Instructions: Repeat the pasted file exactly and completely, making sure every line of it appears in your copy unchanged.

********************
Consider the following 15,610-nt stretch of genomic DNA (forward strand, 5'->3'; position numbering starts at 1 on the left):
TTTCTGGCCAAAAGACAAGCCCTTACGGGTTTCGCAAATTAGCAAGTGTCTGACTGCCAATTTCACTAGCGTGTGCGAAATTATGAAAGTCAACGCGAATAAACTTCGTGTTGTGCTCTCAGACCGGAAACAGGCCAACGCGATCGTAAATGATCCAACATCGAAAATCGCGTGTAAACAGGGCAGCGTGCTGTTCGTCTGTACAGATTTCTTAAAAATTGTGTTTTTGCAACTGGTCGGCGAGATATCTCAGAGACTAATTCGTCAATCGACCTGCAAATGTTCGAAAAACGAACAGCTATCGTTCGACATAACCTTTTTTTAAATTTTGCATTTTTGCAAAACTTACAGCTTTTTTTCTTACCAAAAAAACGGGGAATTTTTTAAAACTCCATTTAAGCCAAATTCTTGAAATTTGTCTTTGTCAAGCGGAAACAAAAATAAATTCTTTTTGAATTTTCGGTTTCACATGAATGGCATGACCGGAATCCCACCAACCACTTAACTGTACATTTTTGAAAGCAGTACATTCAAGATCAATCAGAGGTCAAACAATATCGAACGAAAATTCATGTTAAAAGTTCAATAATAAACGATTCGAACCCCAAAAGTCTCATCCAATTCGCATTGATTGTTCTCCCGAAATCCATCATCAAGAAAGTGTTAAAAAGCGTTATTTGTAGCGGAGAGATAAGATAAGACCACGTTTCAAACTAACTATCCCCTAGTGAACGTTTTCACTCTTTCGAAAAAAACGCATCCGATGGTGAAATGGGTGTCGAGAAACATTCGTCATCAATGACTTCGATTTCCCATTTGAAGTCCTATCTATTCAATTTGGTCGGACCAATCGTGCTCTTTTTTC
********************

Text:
Consider the following 15,610-nt stretch of genomic DNA (forward strand, 5'->3'; position numbering starts at 1 on the left):
TTTCTGGCCAAAAGACAAGCCCTTACGGGTTTCGCAAATTAGCAAGTGTCTGACTGCCAATTTCACTAGCGTGTGCGAAATTATGAAAGTCAACGCGAATAAACTTCGTGTTGTGCTCTCAGACCGGAAACAGGCCAACGCGATCGTAAATGATCCAACATCGAAAATCGCGTGTAAACAGGGCAGCGTGCTGTTCGTCTGTACAGATTTCTTAAAAATTGTGTTTTTGCAACTGGTCGGCGAGATATCTCAGAGACTAATTCGTCAATCGACCTGCAAATGTTCGAAAAACGAACAGCTATCGTTCGACATAACCTTTTTTTAAATTTTGCATTTTTGCAAAACTTACAGCTTTTTTTCTTACCAAAAAAACGGGGAATTTTTTAAAACTCCATTTAAGCCAAATTCTTGAAATTTGTCTTTGTCAAGCGGAAACAAAAATAAATTCTTTTTGAATTTTCGGTTTCACATGAATGGCATGACCGGAATCCCACCAACCACTTAACTGTACATTTTTGAAAGCAGTACATTCAAGATCAATCAGAGGTCAAACAATATCGAACGAAAATTCATGTTAAAAGTTCAATAATAAACGATTCGAACCCCAAAAGTCTCATCCAATTCGCATTGATTGTTCTCCCGAAATCCATCATCAAGAAAGTGTTAAAAAGCGTTATTTGTAGCGGAGAGATAAGATAAGACCACGTTTCAAACTAACTATCCCCTAGTGAACGTTTTCACTCTTTCGAAAAAAACGCATCCGATGGTGAAATGGGTGTCGAGAAACATTCGTCATCAATGACTTCGATTTCCCATTTGAAGTCCTATCTATTCAATTTGGTCGGACCAATCGTGCTCTTTTTTC